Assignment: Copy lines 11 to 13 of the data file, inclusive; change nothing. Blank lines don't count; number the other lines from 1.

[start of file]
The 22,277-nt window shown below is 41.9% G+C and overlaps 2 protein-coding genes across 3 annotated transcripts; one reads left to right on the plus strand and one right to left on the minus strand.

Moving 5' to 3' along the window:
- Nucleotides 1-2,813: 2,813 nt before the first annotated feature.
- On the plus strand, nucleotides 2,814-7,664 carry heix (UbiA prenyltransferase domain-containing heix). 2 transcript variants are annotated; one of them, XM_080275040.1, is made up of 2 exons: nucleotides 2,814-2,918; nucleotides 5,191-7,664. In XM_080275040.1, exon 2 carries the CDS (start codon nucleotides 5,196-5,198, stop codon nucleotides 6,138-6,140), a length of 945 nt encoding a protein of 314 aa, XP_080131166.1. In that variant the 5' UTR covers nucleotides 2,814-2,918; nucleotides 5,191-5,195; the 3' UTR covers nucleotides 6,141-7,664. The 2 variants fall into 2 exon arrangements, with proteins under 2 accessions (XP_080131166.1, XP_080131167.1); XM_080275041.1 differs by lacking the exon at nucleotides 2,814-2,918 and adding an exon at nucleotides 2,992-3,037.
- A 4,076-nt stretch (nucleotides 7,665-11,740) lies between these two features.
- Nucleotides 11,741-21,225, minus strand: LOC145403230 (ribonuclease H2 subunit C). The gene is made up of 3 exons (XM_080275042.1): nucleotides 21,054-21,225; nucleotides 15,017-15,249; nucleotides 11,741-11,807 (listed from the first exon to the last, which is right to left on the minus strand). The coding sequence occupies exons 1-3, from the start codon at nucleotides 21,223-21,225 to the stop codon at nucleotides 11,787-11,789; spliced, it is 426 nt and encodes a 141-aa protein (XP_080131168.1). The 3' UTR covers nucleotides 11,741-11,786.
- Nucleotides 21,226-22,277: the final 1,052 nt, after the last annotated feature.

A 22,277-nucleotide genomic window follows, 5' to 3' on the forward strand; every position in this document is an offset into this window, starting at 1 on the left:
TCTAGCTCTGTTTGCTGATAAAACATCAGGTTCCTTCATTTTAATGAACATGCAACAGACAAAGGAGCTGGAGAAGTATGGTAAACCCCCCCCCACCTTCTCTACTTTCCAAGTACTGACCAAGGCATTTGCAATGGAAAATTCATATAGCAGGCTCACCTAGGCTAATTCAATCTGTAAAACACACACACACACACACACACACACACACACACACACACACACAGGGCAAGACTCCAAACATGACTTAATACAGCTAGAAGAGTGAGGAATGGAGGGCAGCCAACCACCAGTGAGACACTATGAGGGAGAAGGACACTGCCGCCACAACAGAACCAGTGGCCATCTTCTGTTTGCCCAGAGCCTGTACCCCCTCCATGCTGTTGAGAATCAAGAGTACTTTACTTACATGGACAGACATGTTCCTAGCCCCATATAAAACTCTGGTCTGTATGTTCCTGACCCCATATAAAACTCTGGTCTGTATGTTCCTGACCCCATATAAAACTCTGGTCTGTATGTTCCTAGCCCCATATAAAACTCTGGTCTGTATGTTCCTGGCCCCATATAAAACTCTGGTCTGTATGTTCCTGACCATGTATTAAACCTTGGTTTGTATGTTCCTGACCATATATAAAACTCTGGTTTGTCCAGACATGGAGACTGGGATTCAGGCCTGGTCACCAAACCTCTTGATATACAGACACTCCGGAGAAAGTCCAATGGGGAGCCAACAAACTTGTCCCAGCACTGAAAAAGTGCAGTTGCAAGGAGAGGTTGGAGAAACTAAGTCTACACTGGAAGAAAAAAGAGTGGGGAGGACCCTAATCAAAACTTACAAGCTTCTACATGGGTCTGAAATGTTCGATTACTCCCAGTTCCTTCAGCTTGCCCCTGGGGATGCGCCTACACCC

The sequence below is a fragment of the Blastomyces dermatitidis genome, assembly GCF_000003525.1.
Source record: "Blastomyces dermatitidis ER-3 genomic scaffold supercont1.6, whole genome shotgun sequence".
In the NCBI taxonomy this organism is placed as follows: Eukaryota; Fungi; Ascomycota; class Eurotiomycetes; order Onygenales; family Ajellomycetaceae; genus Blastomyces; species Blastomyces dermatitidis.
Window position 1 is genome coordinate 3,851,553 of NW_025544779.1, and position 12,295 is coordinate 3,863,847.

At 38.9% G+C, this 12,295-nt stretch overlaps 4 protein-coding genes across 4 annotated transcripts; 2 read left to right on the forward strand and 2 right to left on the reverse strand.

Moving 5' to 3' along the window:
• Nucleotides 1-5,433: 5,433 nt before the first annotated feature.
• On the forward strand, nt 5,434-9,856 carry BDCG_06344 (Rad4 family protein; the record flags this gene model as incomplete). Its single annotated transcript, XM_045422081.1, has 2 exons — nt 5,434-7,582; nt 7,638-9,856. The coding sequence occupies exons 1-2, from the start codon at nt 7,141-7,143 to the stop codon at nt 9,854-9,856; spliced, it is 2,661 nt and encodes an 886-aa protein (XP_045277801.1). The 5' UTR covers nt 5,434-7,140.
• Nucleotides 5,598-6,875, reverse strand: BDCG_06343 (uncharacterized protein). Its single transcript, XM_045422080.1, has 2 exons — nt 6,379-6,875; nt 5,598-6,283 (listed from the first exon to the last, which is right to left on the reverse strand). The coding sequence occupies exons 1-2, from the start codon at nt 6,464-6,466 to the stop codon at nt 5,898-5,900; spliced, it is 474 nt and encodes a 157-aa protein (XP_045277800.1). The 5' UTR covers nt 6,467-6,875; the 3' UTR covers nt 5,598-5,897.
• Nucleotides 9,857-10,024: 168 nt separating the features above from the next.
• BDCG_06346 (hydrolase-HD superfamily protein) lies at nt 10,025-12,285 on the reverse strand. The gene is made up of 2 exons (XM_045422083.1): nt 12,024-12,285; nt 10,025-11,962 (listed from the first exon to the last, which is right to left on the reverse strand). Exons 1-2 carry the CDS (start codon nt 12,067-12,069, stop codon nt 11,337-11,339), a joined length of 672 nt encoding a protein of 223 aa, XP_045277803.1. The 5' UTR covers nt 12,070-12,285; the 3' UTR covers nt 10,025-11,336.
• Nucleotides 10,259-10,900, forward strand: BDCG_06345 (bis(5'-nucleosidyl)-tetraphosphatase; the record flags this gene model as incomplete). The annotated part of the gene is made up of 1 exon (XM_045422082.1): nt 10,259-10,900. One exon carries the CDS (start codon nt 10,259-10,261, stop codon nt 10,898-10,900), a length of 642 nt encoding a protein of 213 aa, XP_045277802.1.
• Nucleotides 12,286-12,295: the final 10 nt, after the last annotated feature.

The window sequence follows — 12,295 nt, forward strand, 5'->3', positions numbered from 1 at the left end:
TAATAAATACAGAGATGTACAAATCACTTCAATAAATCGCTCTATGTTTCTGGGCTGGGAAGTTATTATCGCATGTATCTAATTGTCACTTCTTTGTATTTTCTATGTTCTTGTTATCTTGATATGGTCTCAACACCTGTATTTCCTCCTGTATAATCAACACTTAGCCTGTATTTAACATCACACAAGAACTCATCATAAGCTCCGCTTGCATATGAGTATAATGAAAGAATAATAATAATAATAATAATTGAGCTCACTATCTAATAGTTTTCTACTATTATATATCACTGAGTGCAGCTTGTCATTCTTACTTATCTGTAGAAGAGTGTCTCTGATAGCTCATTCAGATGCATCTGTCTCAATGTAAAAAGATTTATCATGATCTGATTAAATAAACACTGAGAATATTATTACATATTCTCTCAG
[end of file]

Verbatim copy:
Source record: "Blastomyces dermatitidis ER-3 genomic scaffold supercont1.6, whole genome shotgun sequence".
In the NCBI taxonomy this organism is placed as follows: Eukaryota; Fungi; Ascomycota; class Eurotiomycetes; order Onygenales; family Ajellomycetaceae; genus Blastomyces; species Blastomyces dermatitidis.
Window position 1 is genome coordinate 3,851,553 of NW_025544779.1, and position 12,295 is coordinate 3,863,847.